As a child is being potty trained, they often forget to use the toilet until they have started to pee. Our training pants are designed to be more absorbent than underwear but will effectively only hold the dribbles. The waterproof outer layer is designed to protect clothes from getting wet.
In order to prevent stains we highly recommend using Biodegradable Flushable Liners sold on our website. These liners do a fantastic job of catching most of the poop which reduces the amount of staining. If you don't use liners then we recommend removing the poop from the diaper before washing. For messy poops you may want to use a diaper sprayer to clean the diaper off. Soaking the diapers is not recommended. If you do find your diapers are getting stained, the sun is the best stain remover. Simply hang the diaper to dry in the sun, adding a squirt of lemon juice if the stain is really stubborn. The sun is a natural whitener and will bleach and disinfect your diapers without chemicals. The use of a stain removal agent is not recommended as they are very harsh of cloth diapers.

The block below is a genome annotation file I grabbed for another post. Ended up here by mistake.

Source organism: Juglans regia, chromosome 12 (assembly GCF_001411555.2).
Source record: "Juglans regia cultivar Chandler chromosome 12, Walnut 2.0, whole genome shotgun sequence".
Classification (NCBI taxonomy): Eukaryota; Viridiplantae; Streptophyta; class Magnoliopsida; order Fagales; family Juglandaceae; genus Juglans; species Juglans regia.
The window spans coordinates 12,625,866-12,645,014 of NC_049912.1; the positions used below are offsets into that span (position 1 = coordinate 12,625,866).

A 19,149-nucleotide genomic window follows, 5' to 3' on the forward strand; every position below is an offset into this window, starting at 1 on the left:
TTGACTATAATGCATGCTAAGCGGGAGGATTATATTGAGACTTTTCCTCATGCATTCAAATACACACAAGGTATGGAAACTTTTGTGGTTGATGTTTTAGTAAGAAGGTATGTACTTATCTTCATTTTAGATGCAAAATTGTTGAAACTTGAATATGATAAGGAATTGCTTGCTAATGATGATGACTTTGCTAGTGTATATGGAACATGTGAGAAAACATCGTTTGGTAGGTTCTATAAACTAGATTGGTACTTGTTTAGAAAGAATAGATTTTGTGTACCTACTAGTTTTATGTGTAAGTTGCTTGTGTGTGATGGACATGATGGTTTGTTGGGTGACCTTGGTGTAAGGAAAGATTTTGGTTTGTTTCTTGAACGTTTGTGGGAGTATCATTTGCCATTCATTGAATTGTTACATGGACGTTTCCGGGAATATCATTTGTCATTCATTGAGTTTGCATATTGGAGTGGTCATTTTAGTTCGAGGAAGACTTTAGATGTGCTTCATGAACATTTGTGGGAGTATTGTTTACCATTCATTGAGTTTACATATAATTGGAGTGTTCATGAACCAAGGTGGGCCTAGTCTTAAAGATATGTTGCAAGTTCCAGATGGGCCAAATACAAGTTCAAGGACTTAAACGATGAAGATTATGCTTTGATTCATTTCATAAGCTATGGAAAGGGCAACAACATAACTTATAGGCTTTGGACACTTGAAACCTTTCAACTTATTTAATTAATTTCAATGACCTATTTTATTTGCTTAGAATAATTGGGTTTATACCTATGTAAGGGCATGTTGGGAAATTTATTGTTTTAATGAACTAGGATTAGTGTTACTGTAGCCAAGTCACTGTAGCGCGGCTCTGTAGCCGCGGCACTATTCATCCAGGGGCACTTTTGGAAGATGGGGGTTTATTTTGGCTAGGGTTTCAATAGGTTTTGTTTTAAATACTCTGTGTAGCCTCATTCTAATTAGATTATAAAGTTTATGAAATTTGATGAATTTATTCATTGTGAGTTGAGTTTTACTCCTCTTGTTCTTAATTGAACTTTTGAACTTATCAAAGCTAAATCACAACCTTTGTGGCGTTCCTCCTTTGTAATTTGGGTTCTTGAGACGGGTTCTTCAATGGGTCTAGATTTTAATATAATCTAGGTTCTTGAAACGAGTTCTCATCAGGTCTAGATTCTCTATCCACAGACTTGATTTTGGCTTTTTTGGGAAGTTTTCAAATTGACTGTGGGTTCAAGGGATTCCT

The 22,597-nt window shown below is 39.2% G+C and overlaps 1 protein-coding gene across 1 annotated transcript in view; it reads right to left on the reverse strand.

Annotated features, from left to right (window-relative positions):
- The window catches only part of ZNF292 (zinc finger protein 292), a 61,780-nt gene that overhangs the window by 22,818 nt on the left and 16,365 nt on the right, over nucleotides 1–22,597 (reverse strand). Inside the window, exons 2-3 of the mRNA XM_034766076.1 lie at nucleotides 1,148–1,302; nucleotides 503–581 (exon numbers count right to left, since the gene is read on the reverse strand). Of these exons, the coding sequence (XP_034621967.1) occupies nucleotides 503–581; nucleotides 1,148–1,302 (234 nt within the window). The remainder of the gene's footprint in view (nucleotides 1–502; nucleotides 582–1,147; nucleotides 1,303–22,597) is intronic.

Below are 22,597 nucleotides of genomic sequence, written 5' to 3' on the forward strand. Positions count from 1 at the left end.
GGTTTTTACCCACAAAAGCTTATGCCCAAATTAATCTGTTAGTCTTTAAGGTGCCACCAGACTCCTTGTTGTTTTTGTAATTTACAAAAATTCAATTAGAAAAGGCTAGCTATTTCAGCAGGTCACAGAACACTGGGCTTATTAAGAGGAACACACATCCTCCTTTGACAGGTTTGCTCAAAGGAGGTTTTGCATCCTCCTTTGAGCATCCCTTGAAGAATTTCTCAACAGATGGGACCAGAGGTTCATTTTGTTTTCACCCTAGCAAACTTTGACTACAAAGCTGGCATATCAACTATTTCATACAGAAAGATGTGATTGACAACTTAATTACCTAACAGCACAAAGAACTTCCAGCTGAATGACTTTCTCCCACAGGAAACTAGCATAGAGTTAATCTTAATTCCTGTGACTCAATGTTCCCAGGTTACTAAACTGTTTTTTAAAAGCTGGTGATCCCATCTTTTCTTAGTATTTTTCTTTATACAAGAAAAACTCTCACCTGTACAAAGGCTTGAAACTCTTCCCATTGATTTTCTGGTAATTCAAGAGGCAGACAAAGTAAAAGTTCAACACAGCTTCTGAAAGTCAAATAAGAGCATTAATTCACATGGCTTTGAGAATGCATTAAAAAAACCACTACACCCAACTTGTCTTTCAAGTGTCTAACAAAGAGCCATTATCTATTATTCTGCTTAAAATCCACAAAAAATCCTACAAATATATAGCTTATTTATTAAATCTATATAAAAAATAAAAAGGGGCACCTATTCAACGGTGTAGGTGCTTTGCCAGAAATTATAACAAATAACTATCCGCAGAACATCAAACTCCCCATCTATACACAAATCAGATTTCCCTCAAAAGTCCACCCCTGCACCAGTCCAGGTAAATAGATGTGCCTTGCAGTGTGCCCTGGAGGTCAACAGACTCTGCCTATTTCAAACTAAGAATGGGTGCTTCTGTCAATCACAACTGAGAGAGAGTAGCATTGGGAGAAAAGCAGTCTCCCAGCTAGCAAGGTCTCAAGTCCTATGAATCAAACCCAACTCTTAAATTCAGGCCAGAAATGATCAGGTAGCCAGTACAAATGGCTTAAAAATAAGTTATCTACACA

When cloth diapers have a build-up of detergent residue, a strong odour can be created when the diapers become wet. To prevent odours from building up always follow recommended washing instructions. If you find your diapers are holding a bad odour, try the following: